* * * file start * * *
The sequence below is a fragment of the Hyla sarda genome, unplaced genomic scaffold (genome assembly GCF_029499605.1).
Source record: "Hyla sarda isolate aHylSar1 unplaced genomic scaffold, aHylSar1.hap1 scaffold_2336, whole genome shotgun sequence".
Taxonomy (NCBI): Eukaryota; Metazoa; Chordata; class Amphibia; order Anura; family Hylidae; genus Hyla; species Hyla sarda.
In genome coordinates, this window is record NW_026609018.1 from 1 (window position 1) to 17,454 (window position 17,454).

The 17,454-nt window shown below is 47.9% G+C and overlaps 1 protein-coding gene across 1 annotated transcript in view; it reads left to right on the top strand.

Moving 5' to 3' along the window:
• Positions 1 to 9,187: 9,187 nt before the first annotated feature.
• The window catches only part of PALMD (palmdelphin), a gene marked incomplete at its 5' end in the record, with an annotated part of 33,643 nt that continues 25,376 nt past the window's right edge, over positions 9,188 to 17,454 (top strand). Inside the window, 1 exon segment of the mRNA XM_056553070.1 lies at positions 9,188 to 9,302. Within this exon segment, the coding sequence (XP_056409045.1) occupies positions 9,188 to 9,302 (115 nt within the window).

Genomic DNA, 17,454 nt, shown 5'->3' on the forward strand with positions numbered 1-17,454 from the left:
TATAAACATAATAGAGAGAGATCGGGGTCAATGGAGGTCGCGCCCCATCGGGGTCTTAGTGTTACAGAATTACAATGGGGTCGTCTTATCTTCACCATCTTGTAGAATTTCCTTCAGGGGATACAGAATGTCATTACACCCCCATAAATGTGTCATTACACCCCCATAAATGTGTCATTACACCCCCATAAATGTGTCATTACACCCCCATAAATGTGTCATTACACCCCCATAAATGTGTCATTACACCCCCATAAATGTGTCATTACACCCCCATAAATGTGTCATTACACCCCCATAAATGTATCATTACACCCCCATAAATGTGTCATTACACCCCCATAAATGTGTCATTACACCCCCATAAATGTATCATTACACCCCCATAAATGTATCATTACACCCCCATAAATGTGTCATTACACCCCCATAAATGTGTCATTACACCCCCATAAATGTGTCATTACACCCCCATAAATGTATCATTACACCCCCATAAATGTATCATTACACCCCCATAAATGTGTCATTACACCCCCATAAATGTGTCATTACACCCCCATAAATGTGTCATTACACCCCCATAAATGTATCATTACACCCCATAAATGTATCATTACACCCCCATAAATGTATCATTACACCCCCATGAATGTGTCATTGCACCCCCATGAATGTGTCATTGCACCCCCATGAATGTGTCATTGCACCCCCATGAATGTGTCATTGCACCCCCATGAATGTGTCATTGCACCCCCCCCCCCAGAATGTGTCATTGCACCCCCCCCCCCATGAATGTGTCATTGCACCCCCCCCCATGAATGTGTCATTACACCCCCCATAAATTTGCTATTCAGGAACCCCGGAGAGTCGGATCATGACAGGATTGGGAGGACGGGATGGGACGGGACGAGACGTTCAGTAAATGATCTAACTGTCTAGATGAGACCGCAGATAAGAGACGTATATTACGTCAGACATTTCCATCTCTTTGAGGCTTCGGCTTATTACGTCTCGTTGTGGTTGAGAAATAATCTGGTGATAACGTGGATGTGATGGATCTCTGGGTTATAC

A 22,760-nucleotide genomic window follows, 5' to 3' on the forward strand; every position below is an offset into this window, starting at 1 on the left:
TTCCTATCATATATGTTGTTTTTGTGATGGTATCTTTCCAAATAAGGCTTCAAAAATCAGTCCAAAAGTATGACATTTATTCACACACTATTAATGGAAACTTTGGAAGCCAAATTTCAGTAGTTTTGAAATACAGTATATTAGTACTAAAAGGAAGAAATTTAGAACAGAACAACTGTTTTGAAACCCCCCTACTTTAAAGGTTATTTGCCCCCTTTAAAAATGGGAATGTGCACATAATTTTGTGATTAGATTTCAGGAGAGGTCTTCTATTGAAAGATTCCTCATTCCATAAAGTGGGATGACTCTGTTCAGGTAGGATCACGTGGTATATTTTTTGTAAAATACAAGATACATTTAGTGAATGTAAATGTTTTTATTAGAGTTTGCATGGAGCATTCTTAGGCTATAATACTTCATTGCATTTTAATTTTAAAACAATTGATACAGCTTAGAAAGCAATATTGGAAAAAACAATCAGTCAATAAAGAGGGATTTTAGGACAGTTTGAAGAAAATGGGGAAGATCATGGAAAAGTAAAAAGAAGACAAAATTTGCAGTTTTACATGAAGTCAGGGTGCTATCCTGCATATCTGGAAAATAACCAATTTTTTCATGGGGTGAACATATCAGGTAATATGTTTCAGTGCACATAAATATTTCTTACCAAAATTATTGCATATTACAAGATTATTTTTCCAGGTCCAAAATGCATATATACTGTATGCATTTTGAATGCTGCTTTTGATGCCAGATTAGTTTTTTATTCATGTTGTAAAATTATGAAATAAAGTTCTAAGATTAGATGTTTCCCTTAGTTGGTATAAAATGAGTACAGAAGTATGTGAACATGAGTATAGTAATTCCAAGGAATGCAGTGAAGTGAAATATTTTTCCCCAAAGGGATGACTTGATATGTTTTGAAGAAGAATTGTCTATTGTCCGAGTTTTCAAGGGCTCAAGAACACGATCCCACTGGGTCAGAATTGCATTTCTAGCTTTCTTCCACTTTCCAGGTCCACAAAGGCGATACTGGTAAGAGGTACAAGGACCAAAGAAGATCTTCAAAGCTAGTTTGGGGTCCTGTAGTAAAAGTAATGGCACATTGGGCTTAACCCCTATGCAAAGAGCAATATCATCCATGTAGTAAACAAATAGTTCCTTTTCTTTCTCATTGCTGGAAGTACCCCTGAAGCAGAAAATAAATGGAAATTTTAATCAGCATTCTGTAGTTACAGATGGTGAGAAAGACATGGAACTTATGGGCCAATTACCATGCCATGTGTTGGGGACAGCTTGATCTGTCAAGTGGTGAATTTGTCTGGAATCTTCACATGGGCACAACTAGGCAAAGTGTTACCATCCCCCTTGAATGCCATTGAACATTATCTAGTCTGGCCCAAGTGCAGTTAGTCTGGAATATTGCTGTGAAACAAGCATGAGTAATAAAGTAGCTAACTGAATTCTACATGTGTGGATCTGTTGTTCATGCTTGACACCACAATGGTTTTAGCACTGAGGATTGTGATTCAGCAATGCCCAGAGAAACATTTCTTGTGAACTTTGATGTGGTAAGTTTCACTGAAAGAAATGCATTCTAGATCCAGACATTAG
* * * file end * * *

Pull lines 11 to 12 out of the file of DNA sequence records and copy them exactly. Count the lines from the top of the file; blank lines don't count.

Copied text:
A 22,760-nucleotide genomic window follows, 5' to 3' on the forward strand; every position below is an offset into this window, starting at 1 on the left:
TTCCTATCATATATGTTGTTTTTGTGATGGTATCTTTCCAAATAAGGCTTCAAAAATCAGTCCAAAAGTATGACATTTATTCACACACTATTAATGGAAACTTTGGAAGCCAAATTTCAGTAGTTTTGAAATACAGTATATTAGTACTAAAAGGAAGAAATTTAGAACAGAACAACTGTTTTGAAACCCCCCTACTTTAAAGGTTATTTGCCCCCTTTAAAAATGGGAATGTGCACATAATTTTGTGATTAGATTTCAGGAGAGGTCTTCTATTGAAAGATTCCTCATTCCATAAAGTGGGATGACTCTGTTCAGGTAGGATCACGTGGTATATTTTTTGTAAAATACAAGATACATTTAGTGAATGTAAATGTTTTTATTAGAGTTTGCATGGAGCATTCTTAGGCTATAATACTTCATTGCATTTTAATTTTAAAACAATTGATACAGCTTAGAAAGCAATATTGGAAAAAACAATCAGTCAATAAAGAGGGATTTTAGGACAGTTTGAAGAAAATGGGGAAGATCATGGAAAAGTAAAAAGAAGACAAAATTTGCAGTTTTACATGAAGTCAGGGTGCTATCCTGCATATCTGGAAAATAACCAATTTTTTCATGGGGTGAACATATCAGGTAATATGTTTCAGTGCACATAAATATTTCTTACCAAAATTATTGCATATTACAAGATTATTTTTCCAGGTCCAAAATGCATATATACTGTATGCATTTTGAATGCTGCTTTTGATGCCAGATTAGTTTTTTATTCATGTTGTAAAATTATGAAATAAAGTTCTAAGATTAGATGTTTCCCTTAGTTGGTATAAAATGAGTACAGAAGTATGTGAACATGAGTATAGTAATTCCAAGGAATGCAGTGAAGTGAAATATTTTTCCCCAAAGGGATGACTTGATATGTTTTGAAGAAGAATTGTCTATTGTCCGAGTTTTCAAGGGCTCAAGAACACGATCCCACTGGGTCAGAATTGCATTTCTAGCTTTCTTCCACTTTCCAGGTCCACAAAGGCGATACTGGTAAGAGGTACAAGGACCAAAGAAGATCTTCAAAGCTAGTTTGGGGTCCTGTAGTAAAAGTAATGGCACATTGGGCTTAACCCCTATGCAAAGAGCAATATCATCCATGTAGTAAACAAATAGTTCCTTTTCTTTCTCATTGCTGGAAGTACCCCTGAAGCAGAAAATAAATGGAAATTTTAATCAGCATTCTGTAGTTACAGATGGTGAGAAAGACATGGAACTTATGGGCCAATTACCATGCCATGTGTTGGGGACAGCTTGATCTGTCAAGTGGTGAATTTGTCTGGAATCTTCACATGGGCACAACTAGGCAAAGTGTTACCATCCCCCTTGAATGCCATTGAACATTATCTAGTCTGGCCCAAGTGCAGTTAGTCTGGAATATTGCTGTGAAACAAGCATGAGTAATAAAGTAGCTAACTGAATTCTACATGTGTGGATCTGTTGTTCATGCTTGACACCACAATGGTTTTAGCACTGAGGATTGTGATTCAGCAATGCCCAGAGAAACATTTCTTGTGAACTTTGATGTGGTAAGTTTCACTGAAAGAAATGCATTCTAGATCCAGACATTAG